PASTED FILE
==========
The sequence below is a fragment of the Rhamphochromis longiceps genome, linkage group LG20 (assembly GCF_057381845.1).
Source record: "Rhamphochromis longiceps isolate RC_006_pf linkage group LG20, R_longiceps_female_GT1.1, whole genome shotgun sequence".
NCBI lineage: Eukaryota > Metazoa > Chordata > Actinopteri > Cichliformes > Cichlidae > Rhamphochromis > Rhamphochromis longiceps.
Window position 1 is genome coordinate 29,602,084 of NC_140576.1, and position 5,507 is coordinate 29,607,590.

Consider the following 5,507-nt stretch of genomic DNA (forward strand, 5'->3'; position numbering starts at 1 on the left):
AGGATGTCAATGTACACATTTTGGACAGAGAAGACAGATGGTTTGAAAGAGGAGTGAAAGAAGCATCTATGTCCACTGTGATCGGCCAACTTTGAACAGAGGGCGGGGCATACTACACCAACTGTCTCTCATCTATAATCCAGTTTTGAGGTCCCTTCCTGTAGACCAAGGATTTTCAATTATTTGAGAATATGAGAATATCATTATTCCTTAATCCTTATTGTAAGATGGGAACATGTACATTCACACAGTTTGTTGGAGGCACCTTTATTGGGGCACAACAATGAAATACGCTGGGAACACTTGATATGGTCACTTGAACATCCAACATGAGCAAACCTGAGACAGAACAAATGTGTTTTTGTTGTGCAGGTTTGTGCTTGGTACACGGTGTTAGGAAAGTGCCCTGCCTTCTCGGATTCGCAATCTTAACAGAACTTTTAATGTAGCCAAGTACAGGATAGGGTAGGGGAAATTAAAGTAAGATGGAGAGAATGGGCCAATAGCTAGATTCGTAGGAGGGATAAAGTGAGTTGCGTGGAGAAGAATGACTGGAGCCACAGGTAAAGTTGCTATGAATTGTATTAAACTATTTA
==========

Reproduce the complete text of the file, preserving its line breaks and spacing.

The sequence below is a fragment of the Rhamphochromis longiceps genome, linkage group LG20 (assembly GCF_057381845.1).
Source record: "Rhamphochromis longiceps isolate RC_006_pf linkage group LG20, R_longiceps_female_GT1.1, whole genome shotgun sequence".
NCBI lineage: Eukaryota > Metazoa > Chordata > Actinopteri > Cichliformes > Cichlidae > Rhamphochromis > Rhamphochromis longiceps.
Window position 1 is genome coordinate 29,602,084 of NC_140576.1, and position 5,507 is coordinate 29,607,590.

Consider the following 5,507-nt stretch of genomic DNA (forward strand, 5'->3'; position numbering starts at 1 on the left):
AGGATGTCAATGTACACATTTTGGACAGAGAAGACAGATGGTTTGAAAGAGGAGTGAAAGAAGCATCTATGTCCACTGTGATCGGCCAACTTTGAACAGAGGGCGGGGCATACTACACCAACTGTCTCTCATCTATAATCCAGTTTTGAGGTCCCTTCCTGTAGACCAAGGATTTTCAATTATTTGAGAATATGAGAATATCATTATTCCTTAATCCTTATTGTAAGATGGGAACATGTACATTCACACAGTTTGTTGGAGGCACCTTTATTGGGGCACAACAATGAAATACGCTGGGAACACTTGATATGGTCACTTGAACATCCAACATGAGCAAACCTGAGACAGAACAAATGTGTTTTTGTTGTGCAGGTTTGTGCTTGGTACACGGTGTTAGGAAAGTGCCCTGCCTTCTCGGATTCGCAATCTTAACAGAACTTTTAATGTAGCCAAGTACAGGATAGGGTAGGGGAAATTAAAGTAAGATGGAGAGAATGGGCCAATAGCTAGATTCGTAGGAGGGATAAAGTGAGTTGCGTGGAGAAGAATGACTGGAGCCACAGGTAAAGTTGCTATGAATTGTATTAAACTATTTA